Shift a House—Tilt Your Head

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by Sara Aranda

Shift a House—Tilt Your Head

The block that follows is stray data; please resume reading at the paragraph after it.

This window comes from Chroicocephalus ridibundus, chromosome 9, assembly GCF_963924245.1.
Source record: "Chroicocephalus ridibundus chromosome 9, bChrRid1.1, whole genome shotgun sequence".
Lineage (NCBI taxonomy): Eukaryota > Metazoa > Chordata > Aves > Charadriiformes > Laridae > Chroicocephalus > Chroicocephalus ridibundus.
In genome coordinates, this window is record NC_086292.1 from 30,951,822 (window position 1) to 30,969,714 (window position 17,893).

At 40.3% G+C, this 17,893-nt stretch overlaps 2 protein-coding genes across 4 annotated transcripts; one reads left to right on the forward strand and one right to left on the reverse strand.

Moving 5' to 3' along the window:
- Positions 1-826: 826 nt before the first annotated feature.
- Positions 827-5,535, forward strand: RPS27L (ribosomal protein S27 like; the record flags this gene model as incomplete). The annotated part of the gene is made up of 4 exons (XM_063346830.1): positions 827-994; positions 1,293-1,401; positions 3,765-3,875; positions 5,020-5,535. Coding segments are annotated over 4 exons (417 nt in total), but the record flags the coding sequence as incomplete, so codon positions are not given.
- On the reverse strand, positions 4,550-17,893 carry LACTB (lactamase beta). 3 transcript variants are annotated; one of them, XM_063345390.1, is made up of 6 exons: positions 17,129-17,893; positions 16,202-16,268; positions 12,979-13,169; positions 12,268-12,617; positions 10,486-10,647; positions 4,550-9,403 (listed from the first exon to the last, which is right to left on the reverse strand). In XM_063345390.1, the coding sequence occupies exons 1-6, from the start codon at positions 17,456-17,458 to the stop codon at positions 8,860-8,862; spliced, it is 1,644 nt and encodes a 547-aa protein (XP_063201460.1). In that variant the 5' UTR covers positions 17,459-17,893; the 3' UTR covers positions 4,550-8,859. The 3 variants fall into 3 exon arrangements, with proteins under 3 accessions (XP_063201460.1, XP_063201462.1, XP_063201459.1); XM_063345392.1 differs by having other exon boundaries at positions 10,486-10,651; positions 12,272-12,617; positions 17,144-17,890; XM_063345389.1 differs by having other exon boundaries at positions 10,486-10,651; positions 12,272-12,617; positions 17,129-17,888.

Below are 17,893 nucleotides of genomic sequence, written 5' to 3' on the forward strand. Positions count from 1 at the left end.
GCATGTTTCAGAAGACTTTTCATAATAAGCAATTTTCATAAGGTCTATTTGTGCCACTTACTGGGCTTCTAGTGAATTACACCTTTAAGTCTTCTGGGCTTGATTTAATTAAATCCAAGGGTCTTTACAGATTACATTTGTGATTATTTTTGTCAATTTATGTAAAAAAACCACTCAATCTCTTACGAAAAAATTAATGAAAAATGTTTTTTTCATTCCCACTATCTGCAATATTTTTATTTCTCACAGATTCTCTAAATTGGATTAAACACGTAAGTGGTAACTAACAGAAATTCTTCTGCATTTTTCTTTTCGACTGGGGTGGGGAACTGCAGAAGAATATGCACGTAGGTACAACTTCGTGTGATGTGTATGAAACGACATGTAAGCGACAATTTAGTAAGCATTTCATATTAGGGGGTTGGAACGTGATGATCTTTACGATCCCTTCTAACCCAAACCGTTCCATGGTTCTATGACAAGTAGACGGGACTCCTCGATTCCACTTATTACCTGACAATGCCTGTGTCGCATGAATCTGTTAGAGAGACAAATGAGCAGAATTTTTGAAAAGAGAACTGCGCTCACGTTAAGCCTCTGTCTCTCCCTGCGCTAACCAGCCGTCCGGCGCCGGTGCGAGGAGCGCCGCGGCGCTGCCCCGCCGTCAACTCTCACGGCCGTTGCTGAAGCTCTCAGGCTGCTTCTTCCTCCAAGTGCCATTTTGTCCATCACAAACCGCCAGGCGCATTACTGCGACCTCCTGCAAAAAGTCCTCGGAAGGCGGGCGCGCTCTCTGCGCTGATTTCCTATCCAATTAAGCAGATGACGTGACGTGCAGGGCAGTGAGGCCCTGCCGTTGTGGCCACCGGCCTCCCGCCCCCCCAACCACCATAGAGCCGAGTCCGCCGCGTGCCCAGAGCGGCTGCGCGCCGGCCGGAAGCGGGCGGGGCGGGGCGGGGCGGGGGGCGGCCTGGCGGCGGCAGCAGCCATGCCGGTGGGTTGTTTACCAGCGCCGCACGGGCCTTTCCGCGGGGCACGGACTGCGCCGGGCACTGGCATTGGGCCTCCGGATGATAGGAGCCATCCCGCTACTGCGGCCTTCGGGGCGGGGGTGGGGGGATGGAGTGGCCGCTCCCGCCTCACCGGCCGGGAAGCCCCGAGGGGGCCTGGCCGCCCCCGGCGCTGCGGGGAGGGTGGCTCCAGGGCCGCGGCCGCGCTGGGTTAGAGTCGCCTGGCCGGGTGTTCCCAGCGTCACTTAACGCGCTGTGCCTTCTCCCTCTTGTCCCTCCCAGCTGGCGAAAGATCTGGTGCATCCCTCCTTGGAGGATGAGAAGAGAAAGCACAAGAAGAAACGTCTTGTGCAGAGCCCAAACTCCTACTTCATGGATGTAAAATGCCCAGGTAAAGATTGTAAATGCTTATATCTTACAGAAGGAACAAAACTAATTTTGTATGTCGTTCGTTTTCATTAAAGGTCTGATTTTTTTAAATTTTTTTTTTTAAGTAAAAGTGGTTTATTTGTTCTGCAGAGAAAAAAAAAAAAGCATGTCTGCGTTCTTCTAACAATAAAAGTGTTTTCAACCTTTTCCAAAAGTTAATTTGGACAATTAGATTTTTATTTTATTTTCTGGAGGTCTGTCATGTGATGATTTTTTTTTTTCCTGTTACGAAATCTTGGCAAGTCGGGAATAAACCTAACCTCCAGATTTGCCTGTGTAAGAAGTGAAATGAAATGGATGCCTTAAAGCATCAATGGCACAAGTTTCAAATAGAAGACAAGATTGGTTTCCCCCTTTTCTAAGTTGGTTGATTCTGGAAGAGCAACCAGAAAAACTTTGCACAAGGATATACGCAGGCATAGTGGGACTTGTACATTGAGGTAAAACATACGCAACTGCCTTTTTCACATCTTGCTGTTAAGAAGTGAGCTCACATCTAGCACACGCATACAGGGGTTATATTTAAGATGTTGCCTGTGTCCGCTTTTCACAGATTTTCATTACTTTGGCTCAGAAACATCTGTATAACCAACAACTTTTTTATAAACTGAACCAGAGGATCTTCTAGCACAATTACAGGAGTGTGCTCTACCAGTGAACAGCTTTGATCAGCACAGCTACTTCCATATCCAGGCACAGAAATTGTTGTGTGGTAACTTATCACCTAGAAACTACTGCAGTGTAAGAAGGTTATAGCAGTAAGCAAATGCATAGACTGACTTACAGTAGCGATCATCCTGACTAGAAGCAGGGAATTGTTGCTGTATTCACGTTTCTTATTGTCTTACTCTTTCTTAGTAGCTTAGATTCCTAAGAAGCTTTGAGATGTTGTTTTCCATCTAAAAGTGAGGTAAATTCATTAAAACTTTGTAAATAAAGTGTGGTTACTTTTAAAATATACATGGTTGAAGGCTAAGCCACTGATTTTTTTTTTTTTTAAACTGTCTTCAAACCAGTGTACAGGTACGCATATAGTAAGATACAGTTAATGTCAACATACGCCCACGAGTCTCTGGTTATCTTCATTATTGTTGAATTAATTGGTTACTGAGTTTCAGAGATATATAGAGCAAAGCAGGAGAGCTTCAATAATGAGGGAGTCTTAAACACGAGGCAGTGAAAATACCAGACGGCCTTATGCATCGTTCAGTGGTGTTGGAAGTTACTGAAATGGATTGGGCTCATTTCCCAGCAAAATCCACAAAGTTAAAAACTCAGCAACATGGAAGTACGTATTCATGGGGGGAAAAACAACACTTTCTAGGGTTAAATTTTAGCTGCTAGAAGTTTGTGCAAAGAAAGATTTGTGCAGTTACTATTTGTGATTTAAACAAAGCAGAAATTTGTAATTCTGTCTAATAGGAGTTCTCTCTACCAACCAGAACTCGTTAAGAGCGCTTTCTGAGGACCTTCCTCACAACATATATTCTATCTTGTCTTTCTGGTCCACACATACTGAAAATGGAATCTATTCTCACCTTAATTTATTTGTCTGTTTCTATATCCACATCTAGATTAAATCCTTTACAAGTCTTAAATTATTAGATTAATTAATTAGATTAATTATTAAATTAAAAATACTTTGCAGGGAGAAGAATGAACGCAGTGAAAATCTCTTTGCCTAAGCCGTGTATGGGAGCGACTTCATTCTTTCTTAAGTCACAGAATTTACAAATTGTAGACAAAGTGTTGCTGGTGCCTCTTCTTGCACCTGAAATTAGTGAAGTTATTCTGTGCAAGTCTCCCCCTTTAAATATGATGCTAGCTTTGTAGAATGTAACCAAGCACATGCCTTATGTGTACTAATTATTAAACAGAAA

When the house clicks with an invisible snap in the wood—when the window is bright enough to squint through—when thunder immediately follows like a crumbling mountain top—how you were lost, sitting and reading—the rain too timid to give warning—when the clouds trickle with static somewhere far enough away to not notice—when you turn your head to look at the roof, then to the window from which the thunder came—how your heart held its breath with alarm—when you remember, as a child, thunder never crept up like this—even the sun is still steeped in the glass—but it is the mountain that houses such invisible fervor—this sudden self-actualization—how the grassy hillsides of your youth only ever whispered—how skies rarely fell apart then—how lucky you are now to have earth and sky speak so sharply—how they nurture such waves of concussed sound—shift a house—tilt your head—the self-awareness bellowing intent into dream-state—a cupped chin in gentle reprimand—change is conflict and conflict is inevitable—so you flip your hair backwards and the roars are heard for miles.

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